With the oil price collapse in 1986, I returned to Canada and worked on the offshore East Coast of Canada from 1986 to 1991. During those years I had interpreted every line of 2D seismic that Chevron owned, from the Scotian Shelf up to the Labrador shelf, and drilled a well at East Rankin. I invented a palinspastic restoration technique, using 2D seismic plots and scissors, to unravel the two directions of extension found in the East Newfoundland Basin. This methodology led to numerous other exploration plays, including the South White Rose pool that Husky eventually drilled. During the ’80s I helped design Chevron’s 2D workstation using the East Coast data. This included working at Chevron’s lab in La Habra, California. At the lab I got to know Bill Ostrander, who was developing his AVO theories and practical applications thereof.

During my career at Chevron, I had the opportunity to work as a pure geologist in the Kaybob area. I had barely started when the Development Geology Manager came into my office and said: “I don’t want to see a stick of seismic on your desk, and if I do, I’ll kick your butt back to Exploration faster than you would know what.” I thought this was great because I wanted to be a geologist. I started by looking at all of the wells for my project area. I calculated the pay thickness, contoured them up, and created my first pay map. We drilled a well, 6-14, based on those maps. It was a dry hole. Duh! The District Geologist said to me: “Duhault, you need to understand the geology. It would help if you spent time at the core shack. So, I want you to go to the core shack and understand the geology of the reservoirs that we’re developing.” I spent most of the first year looking at core, doing core interpretation, creating environmental deposition geo-stratigraphy concepts and recommending relative permeability studies. I had access to a sedimentologist, palynologist, and other clastic specialists that Chevron had on staff to help me. In the end, I developed a new model on how to interpret the clastic reservoir sands in the Kaybob area. This new model was different than any previous Chevron internal interpretation. It changed the interpretation from three clastic zones of meandering channels to two marine barrier bars of Jurassic age and one channel system of Cretaceous age that was now predictable because of the new model. We drilled 20 subsequent wells on that play concept, and they were all hits. It had a lot to do with taking the time to understand the core the geology, and then integrate the results with the drilling, production, and reservoir engineering team members.

DG: Business Value Understood.

JD: Midway through our drilling program, the gas marketers in the company showed up at our Kaybob team meetings. They told us we could make considerably more money if we drilled outside of the “A Block” where Chevron could get $1.25/MCF, the spot price, versus $0.75/MCF, the contract price, inside the “A Block.” We adjusted our program to get the higher-priced gas.

One day, the assistant to the VP of Exploration came into my office. He said: “I’ve been at this company for 35 years, and nobody has ever mapped Kaybob as you have.” He showed my map to the VP of Exploration. It was a big pat on my back for great ideas and good work, especially as a pure geologist.

What is essential about this story is that I figured out how Chevron made money at Kaybob, and that the geology work we did was not merely for the sake of science. It was for profit, and project sustainability.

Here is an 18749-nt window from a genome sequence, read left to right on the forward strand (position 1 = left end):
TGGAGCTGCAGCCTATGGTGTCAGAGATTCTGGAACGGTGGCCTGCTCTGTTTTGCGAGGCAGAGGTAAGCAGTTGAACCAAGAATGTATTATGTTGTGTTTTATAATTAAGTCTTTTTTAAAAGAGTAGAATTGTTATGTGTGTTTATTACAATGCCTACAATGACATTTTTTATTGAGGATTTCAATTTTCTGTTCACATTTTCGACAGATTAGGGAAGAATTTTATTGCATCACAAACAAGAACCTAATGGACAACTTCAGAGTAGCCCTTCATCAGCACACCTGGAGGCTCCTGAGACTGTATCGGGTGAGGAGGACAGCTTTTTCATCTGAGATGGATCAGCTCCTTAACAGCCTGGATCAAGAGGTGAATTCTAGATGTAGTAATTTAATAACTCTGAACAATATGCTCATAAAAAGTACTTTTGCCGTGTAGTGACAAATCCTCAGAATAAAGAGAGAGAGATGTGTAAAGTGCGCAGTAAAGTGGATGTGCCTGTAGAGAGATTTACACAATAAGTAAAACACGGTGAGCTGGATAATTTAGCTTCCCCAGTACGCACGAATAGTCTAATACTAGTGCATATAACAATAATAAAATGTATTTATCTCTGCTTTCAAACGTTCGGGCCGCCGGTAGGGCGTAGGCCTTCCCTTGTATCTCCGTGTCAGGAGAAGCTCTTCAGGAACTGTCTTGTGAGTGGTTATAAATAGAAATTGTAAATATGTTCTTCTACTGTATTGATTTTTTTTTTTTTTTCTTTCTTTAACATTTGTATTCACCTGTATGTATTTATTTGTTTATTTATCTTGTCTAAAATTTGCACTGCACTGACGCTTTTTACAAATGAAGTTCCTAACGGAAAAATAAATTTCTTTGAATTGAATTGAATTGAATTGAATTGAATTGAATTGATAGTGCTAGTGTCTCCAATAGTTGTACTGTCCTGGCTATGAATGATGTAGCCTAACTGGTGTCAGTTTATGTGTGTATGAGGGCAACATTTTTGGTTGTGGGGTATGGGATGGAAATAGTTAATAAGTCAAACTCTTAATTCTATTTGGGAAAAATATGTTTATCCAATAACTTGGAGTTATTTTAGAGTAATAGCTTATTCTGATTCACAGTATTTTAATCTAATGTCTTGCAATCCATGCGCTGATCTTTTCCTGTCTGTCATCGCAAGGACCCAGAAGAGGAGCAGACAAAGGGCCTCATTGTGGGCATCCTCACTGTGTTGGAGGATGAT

Near the end of my second very successful year at Kaybob, I was told I would be transferred to the Beaufort Sea Project the following year. I told myself, no freaking way. Based on the business values I had just learned, Chevron would never drill a well there, and they still haven’t. Shortly after that conversation a few things happened, and I started working for CS Resources as their first full-time geophysicist.

Within a year of being at CS Resources I became Exploration Manager for their Light Oil and Natural Gas Business Unit. It was then that I learned that you will not make a lot of money for your company if: a) you are not the operator; and b) you do not have enough working interest to make it profitable for your staff to work on. Operate and develop your own properties and ideas. Farm-out all or a portion of your interest as you manage your corporate risk profile.

I started my first consulting and production company, Starbird Energy, after PanCanadian purchased CS in 1997. As a consultant during that time, I developed my first “Starbird Cube”, with help from Rod Couzens at Sensor, for interpreting AVO on 2D lines.

The Starbird Cube, or “Poorman’s AVO,” was a seismic attribute 3D cube made from processed products from a 2D line. Inline 1 was the migrated stack, the structure stack was Inline 2, three angle-stacks became Inlines 3-5, and then the common offset data out to maximum offset were the rest of the inlines. Sometimes we put in an intercept-gradient stack for additional information.

The Starbird cube is a junior oil and gas company’s AVO interpretation tool, and I used it for my clients to identify gas zones. Instead of Starbird Cubes, I called them Ostrander Cubes because of my respect and friendship for Bill Ostrander. No, David, I did not patent the idea. Some of the remaining processing houses in Calgary still have the processing flow that I developed with them to create these cubes.

Before it was sold, Starbird Energy had 150 mcf/d of gas production in about 20 gas wells in Eastern Alberta. I used the proceeds to be a Founder and CEO of Dragonheart Energy. Dragonheart Energy was a private energy company with a business plan that focused on using geophysical images, “SAM x” (Seismic Attribute Mapping for eXploration), integrated with geology and engineering data to reduce the technical risk in finding oil and gas in Alberta. We used many Starbird Cubes and other seismic attributes to select our well locations. We grew the company from 0 to 350 BOE/D of production, and share value from $0.10 to $0.35, with a total investment of $8M, resulting in proceeds of $18.2M for an ROI of 2.28. Some of the initial investors got a 3.5X their money in <2 years and asked me to do it again.